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# If d is a positive factor and f is the product of the first

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If d is a positive factor and f is the product of the first [#permalink]

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15 May 2006, 07:03
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If d is a positive factor and f is the product of the first 30 positve integers, what is the value of d?

1. 10^d is a factor of f
2. d > 6
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15 May 2006, 07:11
I go with C.

Statement 1 gives d = 3, 6, 7

Statement 2 gives d = a lot of nos.

Combining, d = 7

Last edited by remgeo on 15 May 2006, 08:03, edited 1 time in total.
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15 May 2006, 07:18
My guess is C.

(1) f is a factor of 10, but 10^1, 10^2, 10^3.... are also factors of 10
INSUFF
(2) obviously insuff

together
in 30!, there are 3 factors that contain ten: 10:10*1, 20:10*2, 30:10*3, and 3 factors containing 5: 5, 15:5*3, 25:5*5. cobine each of those 5's with one of the many 2's in the factorization for another 4 10's, that makes 7 10's total. if d>6, d must be 7.
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15 May 2006, 08:10
If d is a positive factor and f is the product of the first 30 positve integers, what is the value of d?

1. 10^d is a factor of f
2. d > 6

From (1), d can be = 0, 1, 2, 3..
Not sufficient

From (2),
Not sufficient as we do not know anything about d

Taking both together:
f = 30! and we have to check if that # can be divided by 10^7 or higher.

(5x2) x 10 x 20 x 30 x (15x6) x (25x4=100) would make 10^7 a factor.

Hence C
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17 May 2006, 09:04

What if the value of d is 8,9,10....?

f = 30! = 265252859812191000000000000000000

Sorry. I just calculated it by excel...

so IMO, 10^8, 10^9, 10^10...also possible...
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17 May 2006, 09:40
jeunesis wrote:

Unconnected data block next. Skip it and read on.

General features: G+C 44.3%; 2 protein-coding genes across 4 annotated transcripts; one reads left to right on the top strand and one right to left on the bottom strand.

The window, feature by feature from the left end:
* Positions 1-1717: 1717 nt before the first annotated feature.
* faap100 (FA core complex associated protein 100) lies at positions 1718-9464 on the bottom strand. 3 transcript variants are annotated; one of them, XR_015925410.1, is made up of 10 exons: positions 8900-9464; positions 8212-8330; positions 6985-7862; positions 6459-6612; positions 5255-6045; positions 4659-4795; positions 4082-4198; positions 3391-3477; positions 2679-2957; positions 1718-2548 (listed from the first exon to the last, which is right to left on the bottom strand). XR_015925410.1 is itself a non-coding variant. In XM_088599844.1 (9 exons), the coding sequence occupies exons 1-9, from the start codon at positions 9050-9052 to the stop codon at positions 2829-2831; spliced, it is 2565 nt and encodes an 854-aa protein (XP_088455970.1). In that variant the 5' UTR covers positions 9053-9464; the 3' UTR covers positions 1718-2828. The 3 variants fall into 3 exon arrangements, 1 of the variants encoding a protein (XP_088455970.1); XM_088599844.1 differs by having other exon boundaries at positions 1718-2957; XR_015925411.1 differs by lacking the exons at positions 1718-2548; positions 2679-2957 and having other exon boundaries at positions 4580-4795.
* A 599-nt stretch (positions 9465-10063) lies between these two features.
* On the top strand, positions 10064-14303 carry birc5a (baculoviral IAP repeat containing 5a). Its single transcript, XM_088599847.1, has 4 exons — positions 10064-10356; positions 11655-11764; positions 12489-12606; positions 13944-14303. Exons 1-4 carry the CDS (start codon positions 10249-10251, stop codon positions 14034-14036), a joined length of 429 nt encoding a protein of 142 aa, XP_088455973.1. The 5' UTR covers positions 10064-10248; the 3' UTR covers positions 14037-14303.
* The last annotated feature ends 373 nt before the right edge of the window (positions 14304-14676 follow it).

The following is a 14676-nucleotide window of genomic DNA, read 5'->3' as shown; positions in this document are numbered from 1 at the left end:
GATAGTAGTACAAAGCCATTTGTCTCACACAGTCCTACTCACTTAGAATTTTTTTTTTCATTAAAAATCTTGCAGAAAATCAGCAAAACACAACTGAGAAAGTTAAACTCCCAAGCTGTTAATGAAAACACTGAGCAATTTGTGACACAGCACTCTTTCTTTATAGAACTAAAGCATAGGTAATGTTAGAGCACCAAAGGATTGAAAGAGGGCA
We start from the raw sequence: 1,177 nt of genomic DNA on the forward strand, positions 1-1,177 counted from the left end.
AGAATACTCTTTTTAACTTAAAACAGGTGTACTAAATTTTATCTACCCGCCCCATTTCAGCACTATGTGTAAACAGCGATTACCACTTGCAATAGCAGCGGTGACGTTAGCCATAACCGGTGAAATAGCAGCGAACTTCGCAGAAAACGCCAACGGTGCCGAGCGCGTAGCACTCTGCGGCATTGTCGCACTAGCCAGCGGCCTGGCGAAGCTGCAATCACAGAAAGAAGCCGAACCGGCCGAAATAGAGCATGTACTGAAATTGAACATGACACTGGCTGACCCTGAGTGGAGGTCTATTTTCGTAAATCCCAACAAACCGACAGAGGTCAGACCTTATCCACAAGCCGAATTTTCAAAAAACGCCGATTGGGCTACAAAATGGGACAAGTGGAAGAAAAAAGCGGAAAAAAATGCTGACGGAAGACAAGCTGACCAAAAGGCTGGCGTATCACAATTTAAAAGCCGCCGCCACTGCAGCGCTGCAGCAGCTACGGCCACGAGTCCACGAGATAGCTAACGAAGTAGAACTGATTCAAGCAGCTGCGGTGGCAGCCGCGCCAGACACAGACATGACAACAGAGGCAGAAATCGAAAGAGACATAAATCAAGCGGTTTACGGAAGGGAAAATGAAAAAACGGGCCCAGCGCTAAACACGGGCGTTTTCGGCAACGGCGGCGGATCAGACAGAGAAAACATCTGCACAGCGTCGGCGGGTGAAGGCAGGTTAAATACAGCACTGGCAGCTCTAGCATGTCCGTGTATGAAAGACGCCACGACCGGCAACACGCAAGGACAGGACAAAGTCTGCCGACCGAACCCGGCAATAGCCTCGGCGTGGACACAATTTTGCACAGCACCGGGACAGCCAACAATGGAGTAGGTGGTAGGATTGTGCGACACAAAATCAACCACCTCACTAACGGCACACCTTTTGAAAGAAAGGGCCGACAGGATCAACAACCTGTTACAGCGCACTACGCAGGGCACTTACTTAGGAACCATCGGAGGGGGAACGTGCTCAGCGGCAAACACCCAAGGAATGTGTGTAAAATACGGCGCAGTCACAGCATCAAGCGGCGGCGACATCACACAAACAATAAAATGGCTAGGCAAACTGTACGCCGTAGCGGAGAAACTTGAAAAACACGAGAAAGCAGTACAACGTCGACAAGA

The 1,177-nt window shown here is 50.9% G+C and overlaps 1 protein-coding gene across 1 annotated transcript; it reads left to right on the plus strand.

:?
What if the value of d is 8,9,10....?

f = 30! = 265252859812191000000000000000000

Sorry. I just calculated it by excel...

so IMO, 10^8, 10^9, 10^10...also possible...

This is incorrect. There will be 7 zeros only. Thats how its calculated:

Numbers multiple of 5 = 5,15,25 = 3
Numbers multiple of 25 = 25 = 1
Numbers multiple of 10 = 10,20,30 = 3

So total zeros = 3+1+3 = 7

St1: d may be 1,2,3,4,5,6,7 : INSUFF
St2: d may be 6,7,....... and many more : INSUFF

Combined: d must be 7 : SUFF
So it must be C.
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17 May 2006, 20:32
I used the same approach as Dahiya, but stuck with 10^6.

When you counted 25 you counted it twice. Why?
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18 May 2006, 00:16
Natalya Khimich wrote:
I used the same approach as Dahiya, but stuck with 10^6.

When you counted 25 you counted it twice. Why?

Thats because 25 = 5x5.

We compute 5s and 2s in the product to determine the number of zeroes the product would have. Typically since the number of twos are sufficient, we can make our lives easier by counting the number of 5s alone. And 5s are counted by counting in all the factors of 5s (5, 10, 15 etc) but counting extra for powers of 5, like 25, 125 and 625 (which have 2, 3 and 4 5s respectively).

Hope that helps.
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18 May 2006, 00:16
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# If d is a positive factor and f is the product of the first

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